I think the country decidedly unhealthy, and the exposure a man must subject himself to in order to make anything renders it doubly so. Nathan Lewis died about a month ago of lung fever. Peter Mankins and Burt Sanders were on the verge of the grave and are now just getting about. All have been sick more or less. Of the 130 that left Arkansas, their ranks have already been more than decimated.
I have not heard from Hoge since I left him at the Salt Lake and presume he is there yet. Doc Cunningham, North and others I have not heard from since last fall. they are up on the waters of Feather River somewhere. Murphy (at) the last accounts was on the Yuba at a town called Vernon selling whisky! for a living.
As to the political and social condition of this country, you doubtless have a more correct knowledge than I have, as everything said, thought, or done here gets into the papers and to see a newspaper is quite a wonder out in these hills. I have not seen a newspaper or a woman for many months, and begin to have great doubts whether I should be able to recognize either should I meet them in my journeyings. According to your mode of thinking, this is no disadvantage to me. It may be so.
I am very anxious to hear from (you) as my last dates from home come up to your November letter only, at which time I was delighted to learn all things were well with you. If I could (receive) your February letter and learn of your confinement, its happy termination and the result you so kindly predicted, and that I much and anxiously desire, the measure of my happiness would (be) full to overflowing.
You should write to (me) regularly if possible. My chances to write are but few and they somewhat uncertain. A man who carries letters to and from the post office out into the mountains is to be here today or tomorrow, and will deposit this in time for the June steamer. He will return about the first of June and bring me some letters from home. We have to pay 50 cents to have a letter carried from here to the post office and $2.00 to bring one back -- so the way things go in California.
Peter Mankins does not know but his family may need some money before he gets home; he is willing to pay 10 percent. If they should need it, they may call on you to borrow some 3 or 4 hundred dollars until Christmas. If you can assist them, do so, as Mankins is every way responsible. This is the last sheet of paper in camp. Goodbye for the present, my dearest and much beloved wife. remember me kindly and affectionately to the dear children, and think of me often yourself.
If you can spare the money, let Pete VanHoose know it and he will tell Mankins family.
If my health does not just utterly fail, I will not be home until October or November. I will write every chance. My hands are so bruised and swelled, I write badly, and compose words, as I have not half sense as soon as I begin to write and think about you and home.
Submitted by: Sherry Healy [Dougemail@example.com]
Copy of letter
from Charles B. Sanders to his brother,
George Woodward Sanders, Junior of Huntsville, Arkansas.
(location of original unknown) [Spelling is original letter!]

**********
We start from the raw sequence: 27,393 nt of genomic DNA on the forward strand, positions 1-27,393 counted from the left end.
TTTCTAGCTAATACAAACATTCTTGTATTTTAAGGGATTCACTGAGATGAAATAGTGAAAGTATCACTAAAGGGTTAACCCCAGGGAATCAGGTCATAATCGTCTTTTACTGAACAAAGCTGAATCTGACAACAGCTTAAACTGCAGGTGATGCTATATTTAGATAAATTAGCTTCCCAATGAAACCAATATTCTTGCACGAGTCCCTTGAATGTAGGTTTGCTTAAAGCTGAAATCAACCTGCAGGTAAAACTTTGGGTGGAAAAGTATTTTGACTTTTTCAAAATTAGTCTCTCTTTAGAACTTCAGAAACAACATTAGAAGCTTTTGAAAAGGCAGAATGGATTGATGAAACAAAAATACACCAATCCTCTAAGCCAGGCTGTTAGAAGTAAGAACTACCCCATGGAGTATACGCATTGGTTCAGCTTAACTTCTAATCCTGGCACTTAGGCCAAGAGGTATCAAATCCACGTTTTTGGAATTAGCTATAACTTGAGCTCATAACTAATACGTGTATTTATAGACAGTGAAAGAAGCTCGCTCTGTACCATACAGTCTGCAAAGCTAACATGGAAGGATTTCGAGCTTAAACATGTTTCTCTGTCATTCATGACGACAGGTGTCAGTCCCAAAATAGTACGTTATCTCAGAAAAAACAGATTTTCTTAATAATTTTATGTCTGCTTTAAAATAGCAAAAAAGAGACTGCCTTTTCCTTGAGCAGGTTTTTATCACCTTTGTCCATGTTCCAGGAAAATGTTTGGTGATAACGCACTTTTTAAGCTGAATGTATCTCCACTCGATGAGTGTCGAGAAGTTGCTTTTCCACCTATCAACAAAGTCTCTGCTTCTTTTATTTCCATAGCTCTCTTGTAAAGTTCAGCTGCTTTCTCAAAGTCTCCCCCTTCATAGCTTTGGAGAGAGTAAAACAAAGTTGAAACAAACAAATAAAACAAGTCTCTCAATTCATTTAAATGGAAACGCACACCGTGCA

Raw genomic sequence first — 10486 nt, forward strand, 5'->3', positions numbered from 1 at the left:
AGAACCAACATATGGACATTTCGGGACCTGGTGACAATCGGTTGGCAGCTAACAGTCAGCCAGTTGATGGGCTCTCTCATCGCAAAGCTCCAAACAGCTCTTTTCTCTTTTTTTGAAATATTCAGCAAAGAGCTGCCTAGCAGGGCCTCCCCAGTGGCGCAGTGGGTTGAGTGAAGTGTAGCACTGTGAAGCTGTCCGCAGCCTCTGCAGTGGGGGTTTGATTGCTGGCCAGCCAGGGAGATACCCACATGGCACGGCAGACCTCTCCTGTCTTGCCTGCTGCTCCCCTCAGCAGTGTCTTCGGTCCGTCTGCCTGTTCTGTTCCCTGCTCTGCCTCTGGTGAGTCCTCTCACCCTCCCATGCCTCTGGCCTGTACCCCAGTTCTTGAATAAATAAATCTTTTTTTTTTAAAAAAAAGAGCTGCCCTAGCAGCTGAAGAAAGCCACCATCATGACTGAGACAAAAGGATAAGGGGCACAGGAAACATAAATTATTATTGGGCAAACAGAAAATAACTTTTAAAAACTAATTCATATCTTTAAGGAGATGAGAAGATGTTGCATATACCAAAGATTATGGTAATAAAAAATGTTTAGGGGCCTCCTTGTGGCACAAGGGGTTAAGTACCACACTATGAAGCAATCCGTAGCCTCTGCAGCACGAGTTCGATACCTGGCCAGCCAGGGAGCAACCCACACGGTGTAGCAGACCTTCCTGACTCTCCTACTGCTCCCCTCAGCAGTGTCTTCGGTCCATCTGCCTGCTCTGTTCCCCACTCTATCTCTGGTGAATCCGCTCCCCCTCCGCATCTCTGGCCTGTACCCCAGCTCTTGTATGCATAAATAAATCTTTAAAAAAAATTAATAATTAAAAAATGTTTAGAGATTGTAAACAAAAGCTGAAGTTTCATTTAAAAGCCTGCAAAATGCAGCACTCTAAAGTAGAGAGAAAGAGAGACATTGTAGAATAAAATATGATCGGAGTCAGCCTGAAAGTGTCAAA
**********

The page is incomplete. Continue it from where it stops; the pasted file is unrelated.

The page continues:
"California, September 3, 1850
Dear Brother and sister,
It is with much pleasure that I except of the present opportunity of righting you a few lines which will inform you that through the blessing of the kind providence I am still in the land of the living and blesst with good helth at this time. and Cinceerally hoping these few lines may come to hand and find you all enjoying the same like blessings. Your vary interesting letter of April 5th came to hand on the 17th of Aug. which afforded us all the greatest of satisfaction to hear that you was all well and doing well. I cannot say that I have anything of much interest to right .. I do not know of any one making vary much at this time..the company above us have got the water turned. They have been at work 8 or 10 days in the river and have not made much yet..still they may..but it causes me to have some little doubt about the value of our claim..so if it dos not pay us for all the labour and expence that we have been at..I may not leave hear this fall. however I have not desided whether I will or will not go home this fall.. Their is a good many of our old acquaintances getting hear and they are vary anxious for Jospeph and Myself to stay with them but Allen and George [WAITS] will go..as they seem altogether in that notion. They say they will start the first of Nov..whether we do or not..we learned a few days since that the people still higher up on this stream was a doing vary well at least some of them and some was a doing well on this stream some two or three miles below hear. But how ours will turn out we cannot tell. Still every appearance seems vary flattering. Their is a number of persons at work on the bank clear out of the watter oposit our claim and making from 8 to 16 dollars per day to the hand.. but their is a great many hear that seem to be doing almost nothing..and out of money..and every thing else that they need.. Their is entirely two many people hear now..if the emergration this ceason had had staid at home it would have been better for them and us two..and I have no doubt for !